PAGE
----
This Wednesday (March 31) marks International Transgender Day of Visibility, a day to celebrate Transgender people, as well as to raise awareness of the discrimination and daily challenges they face. The day originated back in 2009 and was created by Rachel Crandall-Crocker to bring Trans people together, and uplift the community. YUGEN is taking this day to honour 10 Transgender trailblazers who have paved the way for Trans rights, whilst inspiring the next generation of Trans youth.
Munroe Bergdorf is a UK activist who uses her social media to campaign tirelessly for social justice issues. Her Instagram was a prominent source of information for many during 2020’s Black Lives Matter movement, and she continues to educate her followers on a variety of diversity issues. In February 2021, Bergdorf deleted her Twitter account to highlight the rampant transphobia on the app. In a statement she said: “No one should have to endure even a fraction of the abuse that I am exposed to and have to put up with on a daily basis” she concluded that Twitter is not a safe app for Transgender people.”
Bergdorf is a UK Changemaker for the UN, and rose to prominence in 2017 after she became the first Transgender model to front a L'Oréal campaign in the UK. However, she was dropped from L’Oréal just weeks after being signed after speaking out about racial issues. In 2020, she made headlines when she publicly accused the brand of gaslighting, and after Bergdorf's callout, the brand announced that it would be forming a U.K. Diversity & Inclusion Advisory Board, as well as donating to U.K. Black Pride and Mermaids, a UK-based charity supporting Transgender youth.
Image Sylvia Rivera, left, and Marsha P. Johnson protest at a rally for gay rights in New York, 1973. (Diana Davies/Manuscripts and Archives Division, The New York Public Library)
Sylvia Rivera was an instrumental figure in 1969’s Stonewall Riots. In the late ‘60s homosexuality was illegal in every state (apart from Ilinois) and police carried out regular raids on perceived LGBT+ hangouts. When police turned their attention to New York’s Stonewall Inn in the early morning hours of 28 June, the bar-goers decided enough was enough. A riot broke out, sparking 6 days of protests and demonstrations that would launch the gay civil rights movement.
Rivera became a figurehead in the fight for equality following the riots, and along with Marsha P. Johnson, co-founded the Street Transvestite Action Revolutionaries (STAR), a group dedicated to the support of homeless Trans women, gay youth, and young drag artists. A monument is currently being erected, and will be unveiled later this year, to commemorate the extraordinary pair in New York's Greenwich Village, near the epicentre of the Stonewall riots.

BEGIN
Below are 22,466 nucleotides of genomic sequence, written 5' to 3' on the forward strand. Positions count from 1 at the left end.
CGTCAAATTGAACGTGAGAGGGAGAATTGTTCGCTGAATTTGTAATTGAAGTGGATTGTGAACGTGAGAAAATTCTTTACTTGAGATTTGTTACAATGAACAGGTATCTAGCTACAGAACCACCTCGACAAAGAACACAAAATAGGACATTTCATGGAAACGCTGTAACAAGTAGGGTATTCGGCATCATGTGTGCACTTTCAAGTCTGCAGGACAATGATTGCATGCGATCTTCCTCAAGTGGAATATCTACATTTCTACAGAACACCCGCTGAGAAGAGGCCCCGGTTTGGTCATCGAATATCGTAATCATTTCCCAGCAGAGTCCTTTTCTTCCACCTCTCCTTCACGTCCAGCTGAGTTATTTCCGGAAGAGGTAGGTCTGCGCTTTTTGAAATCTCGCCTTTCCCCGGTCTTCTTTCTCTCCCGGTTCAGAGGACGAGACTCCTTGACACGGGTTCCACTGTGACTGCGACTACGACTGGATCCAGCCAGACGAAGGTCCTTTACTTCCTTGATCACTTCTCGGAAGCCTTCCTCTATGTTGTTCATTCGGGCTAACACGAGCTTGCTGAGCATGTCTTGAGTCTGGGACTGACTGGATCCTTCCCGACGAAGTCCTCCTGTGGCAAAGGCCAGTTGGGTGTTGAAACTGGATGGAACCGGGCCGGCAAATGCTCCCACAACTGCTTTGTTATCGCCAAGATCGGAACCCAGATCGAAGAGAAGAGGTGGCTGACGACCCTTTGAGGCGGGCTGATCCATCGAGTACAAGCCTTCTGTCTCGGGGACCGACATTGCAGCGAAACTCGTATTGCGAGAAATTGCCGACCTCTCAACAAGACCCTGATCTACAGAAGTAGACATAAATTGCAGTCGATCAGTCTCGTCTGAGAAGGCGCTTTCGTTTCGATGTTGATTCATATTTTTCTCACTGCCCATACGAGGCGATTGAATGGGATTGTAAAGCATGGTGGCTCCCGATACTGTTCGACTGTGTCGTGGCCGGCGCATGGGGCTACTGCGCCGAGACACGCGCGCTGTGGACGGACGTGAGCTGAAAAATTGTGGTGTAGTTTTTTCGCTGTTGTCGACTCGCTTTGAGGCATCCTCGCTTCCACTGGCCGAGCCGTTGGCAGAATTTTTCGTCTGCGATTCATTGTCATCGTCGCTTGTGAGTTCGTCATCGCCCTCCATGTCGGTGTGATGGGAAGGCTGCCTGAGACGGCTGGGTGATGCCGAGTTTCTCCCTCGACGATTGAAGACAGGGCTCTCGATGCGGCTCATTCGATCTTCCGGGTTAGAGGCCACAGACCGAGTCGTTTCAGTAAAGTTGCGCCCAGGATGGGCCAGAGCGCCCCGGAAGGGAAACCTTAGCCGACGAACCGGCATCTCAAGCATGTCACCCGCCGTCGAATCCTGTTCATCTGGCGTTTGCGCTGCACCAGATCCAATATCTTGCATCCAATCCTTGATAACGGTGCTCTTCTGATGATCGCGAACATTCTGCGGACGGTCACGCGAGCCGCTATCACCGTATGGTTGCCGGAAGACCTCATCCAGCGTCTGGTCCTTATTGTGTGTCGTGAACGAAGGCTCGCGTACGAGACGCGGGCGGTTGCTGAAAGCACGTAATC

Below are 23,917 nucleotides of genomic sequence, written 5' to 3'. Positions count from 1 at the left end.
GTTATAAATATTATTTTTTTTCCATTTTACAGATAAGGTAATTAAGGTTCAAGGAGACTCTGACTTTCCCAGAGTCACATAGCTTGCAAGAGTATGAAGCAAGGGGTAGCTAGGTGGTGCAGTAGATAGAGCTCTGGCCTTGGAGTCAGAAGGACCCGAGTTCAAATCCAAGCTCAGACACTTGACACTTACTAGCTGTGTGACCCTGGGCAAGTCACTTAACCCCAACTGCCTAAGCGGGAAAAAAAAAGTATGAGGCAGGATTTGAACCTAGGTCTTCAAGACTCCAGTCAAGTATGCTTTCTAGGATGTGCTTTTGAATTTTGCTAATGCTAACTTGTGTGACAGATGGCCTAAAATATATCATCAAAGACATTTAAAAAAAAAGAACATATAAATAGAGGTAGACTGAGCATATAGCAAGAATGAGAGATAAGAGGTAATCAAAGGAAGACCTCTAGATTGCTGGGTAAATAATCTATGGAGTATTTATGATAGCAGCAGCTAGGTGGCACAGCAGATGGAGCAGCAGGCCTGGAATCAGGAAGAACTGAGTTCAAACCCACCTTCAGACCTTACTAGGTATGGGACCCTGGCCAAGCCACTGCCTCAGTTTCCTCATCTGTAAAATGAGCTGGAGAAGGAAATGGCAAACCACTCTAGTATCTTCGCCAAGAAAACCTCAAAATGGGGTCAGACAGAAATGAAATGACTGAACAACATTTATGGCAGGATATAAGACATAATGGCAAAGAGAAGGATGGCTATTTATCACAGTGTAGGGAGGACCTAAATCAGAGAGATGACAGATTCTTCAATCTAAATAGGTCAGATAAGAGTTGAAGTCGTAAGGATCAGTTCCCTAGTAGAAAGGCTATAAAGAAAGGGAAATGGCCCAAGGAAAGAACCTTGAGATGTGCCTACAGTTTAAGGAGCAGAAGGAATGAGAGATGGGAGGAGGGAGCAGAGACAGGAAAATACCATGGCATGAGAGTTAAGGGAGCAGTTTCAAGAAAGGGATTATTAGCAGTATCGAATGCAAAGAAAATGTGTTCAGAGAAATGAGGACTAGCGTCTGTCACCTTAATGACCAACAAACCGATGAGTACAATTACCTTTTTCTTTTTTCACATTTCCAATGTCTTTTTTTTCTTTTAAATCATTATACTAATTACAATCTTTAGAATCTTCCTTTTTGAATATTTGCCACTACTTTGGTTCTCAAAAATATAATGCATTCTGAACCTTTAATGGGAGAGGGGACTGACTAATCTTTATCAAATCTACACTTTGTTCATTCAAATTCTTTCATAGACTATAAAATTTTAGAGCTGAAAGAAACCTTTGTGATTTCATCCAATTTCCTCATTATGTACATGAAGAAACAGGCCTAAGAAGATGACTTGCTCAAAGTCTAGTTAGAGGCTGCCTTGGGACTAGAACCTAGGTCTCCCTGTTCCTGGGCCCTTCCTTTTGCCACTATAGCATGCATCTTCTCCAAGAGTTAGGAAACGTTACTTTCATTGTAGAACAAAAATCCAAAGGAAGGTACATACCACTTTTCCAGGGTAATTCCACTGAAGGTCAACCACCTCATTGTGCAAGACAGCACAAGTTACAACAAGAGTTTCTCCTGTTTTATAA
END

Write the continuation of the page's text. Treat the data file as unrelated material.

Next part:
Laverne Cox rose to prominence after being cast as Sophia Burset in Netflix’s OITNB, where she made history by becoming the first openly Transgender person to be nominated for a Primetime Emmy Award in an acting category. She has since been nominated for three and became the first Transgender woman to win a Daytime Emmy for her documentary Laverne Cox Presents: The T Word. After that, the firsts didn’t stop for Cox; she became the first openly Transgender person to appear on the cover of Time magazine, as well as Cosmopolitan and British Vogue, and, in 2015, she became the first Trans person to be honoured with a waxwork at Madame Tussauds.
Cox’s impact and prominence in the media has led to a growing conversation surrounding Transgender culture, and in 2014 she was honoured by GLAAD and presented with the Stephen F. Kolzak Award for her work as an advocate for the Trans community.
Christine Jorgensen arriving at Idlewild Airport, 1953. (New York Daily News Archive)
WWII veteran Christine Jorgensen made headlines after becoming widely known as the first US citizen to undergo gender reassignment surgery. After being drafted into the military and serving in the war, Jorgensen heard news about the new medical procedures and travelled to Europe to begin treatment.
She made national headlines in 1952 after her story appeared on the front page of the New York Daily News. Jorgensen used her newfound celebrity status to challenge misconceptions surrounding the Trans community, and continued to be a powerful advocate until her death in the ‘80s.